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Someone for All of Us
    by Randy Becton

Listen! The virgin shall conceive a child! She shall give birth to a Son, and he shall be called “Emmanuel”, meaning God is with us. —Matthew 1:23

    Harvard psychiatrist Dr. Robert Coles has spent much of his professional life studying children from very rich homes and from very poor homes. In 1979 Coles and his son visited one of Rio de Janeiro’s shantytowns where the people had no electricity, no heating, no plumbing, no water, no medical care.

    Within sight of these people was the famous statue of Christ the Redeemer that overlooks the city of Rio. Coles asked a mother living there what she thought of the depiction of Jesus in the monument. She replied:

“I look at Christ everyday — over there, across the city, on the hill. I think how hard his life was; he was crucified, even if he was God. No, he was crucified because he was God. Oh, I can’t figure out why he was crucified. I can’t figure out why I was born so poor. But I do know this: Jesus is someone for all of us. He lives in my heart. It is best to remember that, and I do. He loved us, the poor, and he lives.”

    The mother from Brazil’s slum, more eloquently than any preacher, shows that Jesus’ power transforms the lives of all who trust and obey him. He is “someone for all of us.”

    The New Testament writers affirm God’s complete identification with human beings. The apostle John describes God’s empathetic participation with us when he writes that “God became flesh and dwelt among us.”

    The Christian affirmation is that, far from being aloof, God chose to participate in his world. The Son of God lived as a real human being. And, while an all-powerful God certainly had the ability to understand our condition fully without sending his son as a human, we humans needed to know that he endured and overcame the bitterest that life had to offer.

    Jesus epitomized God’s great message that he is with us. Jesus overcame the rule of Satan, healing those who were oppressed by the devil, “for God was with him.” God has dramatically demonstrated his loving nature. When he raised Jesus from the dead, he powerfully displayed his commitment to help us overcome the worst the Devil could offer.

    We see and understand God best when we look into the face of Jesus. As we watch Jesus react, we see how God reacts to our real problems and challenges. The gospel writers describe how deeply touched Jesus was by human pain and grief. A major aspect of Jesus’ ministry was the healing of the sick.

They want to know where God is when they are hurting.
    When Jesus faced his own pain in the Garden of Gethsemane, he prayed, “Father...remove this cup from me.” Later, on the cross, he cried out his feelings of abandonment: “My God, my God, why have you forsaken me?” You cannot read the story of Jesus’ crucifixion without thinking about God’s pain in that event.

    Sometimes people talk to me about feeling alone. They want to know where God is when they are hurting. I can only respond that God is in the same place he was when his son died. He is watching, identifying, and enduring the death with the one he loves. On the cross of Jesus, God allowed himself to be crucified.

    Close your eyes. Visit Calvary for a moment. You see a rejected, writhing, abandoned figure on that cross. Nails cruelly pierce his hands and feet. His body has been severely beaten. He is bruised and bleeding. Blood drips from the jagged thorns circling his forehead. And yet, he hangs there willingly.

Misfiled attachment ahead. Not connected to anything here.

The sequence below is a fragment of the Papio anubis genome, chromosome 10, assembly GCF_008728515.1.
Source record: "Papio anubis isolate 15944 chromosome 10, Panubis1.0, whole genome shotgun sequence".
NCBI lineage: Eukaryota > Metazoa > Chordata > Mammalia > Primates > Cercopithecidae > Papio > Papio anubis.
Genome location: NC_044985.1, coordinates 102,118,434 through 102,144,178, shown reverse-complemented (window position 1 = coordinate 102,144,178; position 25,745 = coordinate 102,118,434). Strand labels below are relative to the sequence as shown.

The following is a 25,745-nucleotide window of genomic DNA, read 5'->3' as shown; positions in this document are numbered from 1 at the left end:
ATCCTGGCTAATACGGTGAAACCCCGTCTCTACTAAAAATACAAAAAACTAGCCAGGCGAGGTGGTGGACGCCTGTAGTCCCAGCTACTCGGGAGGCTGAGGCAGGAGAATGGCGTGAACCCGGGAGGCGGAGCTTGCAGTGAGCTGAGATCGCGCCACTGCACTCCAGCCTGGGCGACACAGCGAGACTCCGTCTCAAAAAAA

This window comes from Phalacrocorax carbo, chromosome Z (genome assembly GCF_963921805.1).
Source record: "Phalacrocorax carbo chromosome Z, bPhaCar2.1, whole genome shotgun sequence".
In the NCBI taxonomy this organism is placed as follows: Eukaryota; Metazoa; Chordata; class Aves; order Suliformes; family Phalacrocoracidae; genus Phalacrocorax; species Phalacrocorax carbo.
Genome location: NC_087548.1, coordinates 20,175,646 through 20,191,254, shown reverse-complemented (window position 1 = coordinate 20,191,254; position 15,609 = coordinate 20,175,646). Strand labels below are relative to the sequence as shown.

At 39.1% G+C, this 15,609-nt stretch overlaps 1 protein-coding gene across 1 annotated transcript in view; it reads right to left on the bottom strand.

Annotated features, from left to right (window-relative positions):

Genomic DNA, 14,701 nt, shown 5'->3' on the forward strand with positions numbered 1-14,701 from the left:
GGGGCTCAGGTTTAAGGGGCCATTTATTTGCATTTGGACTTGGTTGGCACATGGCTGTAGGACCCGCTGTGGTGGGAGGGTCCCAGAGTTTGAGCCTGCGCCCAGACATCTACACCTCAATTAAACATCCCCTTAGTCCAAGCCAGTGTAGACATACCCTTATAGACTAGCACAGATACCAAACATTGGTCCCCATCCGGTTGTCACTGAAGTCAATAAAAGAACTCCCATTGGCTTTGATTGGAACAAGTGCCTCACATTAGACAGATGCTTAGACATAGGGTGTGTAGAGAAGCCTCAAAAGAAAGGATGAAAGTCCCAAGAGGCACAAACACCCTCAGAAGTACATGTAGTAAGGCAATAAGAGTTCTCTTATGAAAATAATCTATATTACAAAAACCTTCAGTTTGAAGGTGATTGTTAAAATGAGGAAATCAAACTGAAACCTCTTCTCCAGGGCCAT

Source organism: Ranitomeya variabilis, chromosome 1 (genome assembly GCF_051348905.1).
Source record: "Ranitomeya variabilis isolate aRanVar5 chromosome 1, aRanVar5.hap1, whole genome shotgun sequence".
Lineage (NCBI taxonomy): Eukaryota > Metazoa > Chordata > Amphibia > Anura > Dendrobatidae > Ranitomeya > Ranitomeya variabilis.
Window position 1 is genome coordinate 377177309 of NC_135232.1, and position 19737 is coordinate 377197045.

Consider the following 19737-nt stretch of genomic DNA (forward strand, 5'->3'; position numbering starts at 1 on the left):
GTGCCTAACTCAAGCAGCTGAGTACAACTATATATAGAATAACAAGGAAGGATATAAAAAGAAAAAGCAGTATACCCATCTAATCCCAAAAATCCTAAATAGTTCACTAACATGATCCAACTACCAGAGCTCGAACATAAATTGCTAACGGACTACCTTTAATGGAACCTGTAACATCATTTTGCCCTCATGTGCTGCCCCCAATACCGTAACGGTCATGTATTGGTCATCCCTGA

You are watching an involved God in action. After that scene, all human struggle must be understood in the light of God’s suffering. The cross gives meaning, hope, and new life to sufferers. When we want to cry out that “God doesn’t care!” or that “God is immune to pain!” we are brought again to the foot of the cross to see the truth.

    The cross and resurrection hold the key to the mystery of suffering. Something occurred in those two events that forever affect human suffering. God “broke the power of death and showed us the way of everlasting life.”

    There is no better teacher than someone who knows what he’s talking about because he has been through it and someone who loves you and will patiently work with you until you can do it too. Jesus meets all these criteria to be our perfect spiritual example and mentor.

    The writer of Hebrews says that Jesus came to earth to be near to us and to identify with us. He suffered because it was appropriate that a Savior suffer with suffering people. Then, when believers suffer hardships, they know they have a Savior who really understands what they are going through.

    So Jesus, who offered himself willingly as a sacrifice for man’s sin, is Lord. He understands the human situation totally. He didn’t have it easy. He knew severe suffering. He cried out for relief. He trusted God when it was dark and he didn’t fully understand. That’s why I accept him fully as my teacher and my example in many areas, but especially in suffering.

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A full archive of past articles Caring Touch articles is maintained. Access recent articles like You Can Be Well...Even While You're Ill, A Glimpse into the Future, and dozens more.
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About the Author...
Randy Becton has served and ministered with Herald of Truth for many years. For more details, click here.

Title: "Someone for All of Us"
Author: Randy Becton
Publication Date: December 28, 1999



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